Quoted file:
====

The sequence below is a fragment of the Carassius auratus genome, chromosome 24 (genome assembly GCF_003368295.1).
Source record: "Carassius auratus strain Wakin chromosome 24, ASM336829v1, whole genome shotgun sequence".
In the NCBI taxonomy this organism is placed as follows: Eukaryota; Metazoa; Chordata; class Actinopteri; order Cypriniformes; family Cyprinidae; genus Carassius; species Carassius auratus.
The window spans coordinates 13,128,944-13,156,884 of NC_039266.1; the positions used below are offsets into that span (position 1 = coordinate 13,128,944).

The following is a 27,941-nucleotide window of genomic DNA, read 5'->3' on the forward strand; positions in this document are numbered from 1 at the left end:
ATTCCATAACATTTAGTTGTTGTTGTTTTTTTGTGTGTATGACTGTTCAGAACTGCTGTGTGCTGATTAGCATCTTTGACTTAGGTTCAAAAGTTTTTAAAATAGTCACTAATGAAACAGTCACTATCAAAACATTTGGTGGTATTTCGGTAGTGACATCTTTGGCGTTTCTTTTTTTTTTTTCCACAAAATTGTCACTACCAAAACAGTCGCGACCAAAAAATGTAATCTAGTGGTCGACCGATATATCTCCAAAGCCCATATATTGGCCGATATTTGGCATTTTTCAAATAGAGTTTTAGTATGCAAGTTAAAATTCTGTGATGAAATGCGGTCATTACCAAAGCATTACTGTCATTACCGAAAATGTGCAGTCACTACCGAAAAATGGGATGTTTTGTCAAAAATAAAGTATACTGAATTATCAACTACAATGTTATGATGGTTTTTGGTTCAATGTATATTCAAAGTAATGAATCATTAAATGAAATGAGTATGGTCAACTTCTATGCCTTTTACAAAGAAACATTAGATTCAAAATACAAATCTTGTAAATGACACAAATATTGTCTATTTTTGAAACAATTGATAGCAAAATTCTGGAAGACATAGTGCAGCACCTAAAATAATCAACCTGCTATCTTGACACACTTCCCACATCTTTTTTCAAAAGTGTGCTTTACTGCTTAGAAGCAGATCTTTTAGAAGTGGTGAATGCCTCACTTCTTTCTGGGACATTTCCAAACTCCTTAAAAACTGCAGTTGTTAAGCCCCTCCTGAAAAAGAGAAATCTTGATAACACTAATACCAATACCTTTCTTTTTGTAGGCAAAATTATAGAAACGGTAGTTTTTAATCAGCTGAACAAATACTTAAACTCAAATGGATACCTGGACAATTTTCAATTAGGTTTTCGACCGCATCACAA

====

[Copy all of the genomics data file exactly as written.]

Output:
The sequence below is a fragment of the Carassius auratus genome, chromosome 24 (genome assembly GCF_003368295.1).
Source record: "Carassius auratus strain Wakin chromosome 24, ASM336829v1, whole genome shotgun sequence".
In the NCBI taxonomy this organism is placed as follows: Eukaryota; Metazoa; Chordata; class Actinopteri; order Cypriniformes; family Cyprinidae; genus Carassius; species Carassius auratus.
The window spans coordinates 13,128,944-13,156,884 of NC_039266.1; the positions used below are offsets into that span (position 1 = coordinate 13,128,944).

The following is a 27,941-nucleotide window of genomic DNA, read 5'->3' on the forward strand; positions in this document are numbered from 1 at the left end:
ATTCCATAACATTTAGTTGTTGTTGTTTTTTTGTGTGTATGACTGTTCAGAACTGCTGTGTGCTGATTAGCATCTTTGACTTAGGTTCAAAAGTTTTTAAAATAGTCACTAATGAAACAGTCACTATCAAAACATTTGGTGGTATTTCGGTAGTGACATCTTTGGCGTTTCTTTTTTTTTTTTCCACAAAATTGTCACTACCAAAACAGTCGCGACCAAAAAATGTAATCTAGTGGTCGACCGATATATCTCCAAAGCCCATATATTGGCCGATATTTGGCATTTTTCAAATAGAGTTTTAGTATGCAAGTTAAAATTCTGTGATGAAATGCGGTCATTACCAAAGCATTACTGTCATTACCGAAAATGTGCAGTCACTACCGAAAAATGGGATGTTTTGTCAAAAATAAAGTATACTGAATTATCAACTACAATGTTATGATGGTTTTTGGTTCAATGTATATTCAAAGTAATGAATCATTAAATGAAATGAGTATGGTCAACTTCTATGCCTTTTACAAAGAAACATTAGATTCAAAATACAAATCTTGTAAATGACACAAATATTGTCTATTTTTGAAACAATTGATAGCAAAATTCTGGAAGACATAGTGCAGCACCTAAAATAATCAACCTGCTATCTTGACACACTTCCCACATCTTTTTTCAAAAGTGTGCTTTACTGCTTAGAAGCAGATCTTTTAGAAGTGGTGAATGCCTCACTTCTTTCTGGGACATTTCCAAACTCCTTAAAAACTGCAGTTGTTAAGCCCCTCCTGAAAAAGAGAAATCTTGATAACACTAATACCAATACCTTTCTTTTTGTAGGCAAAATTATAGAAACGGTAGTTTTTAATCAGCTGAACAAATACTTAAACTCAAATGGATACCTGGACAATTTTCAATTAGGTTTTCGACCGCATCACAA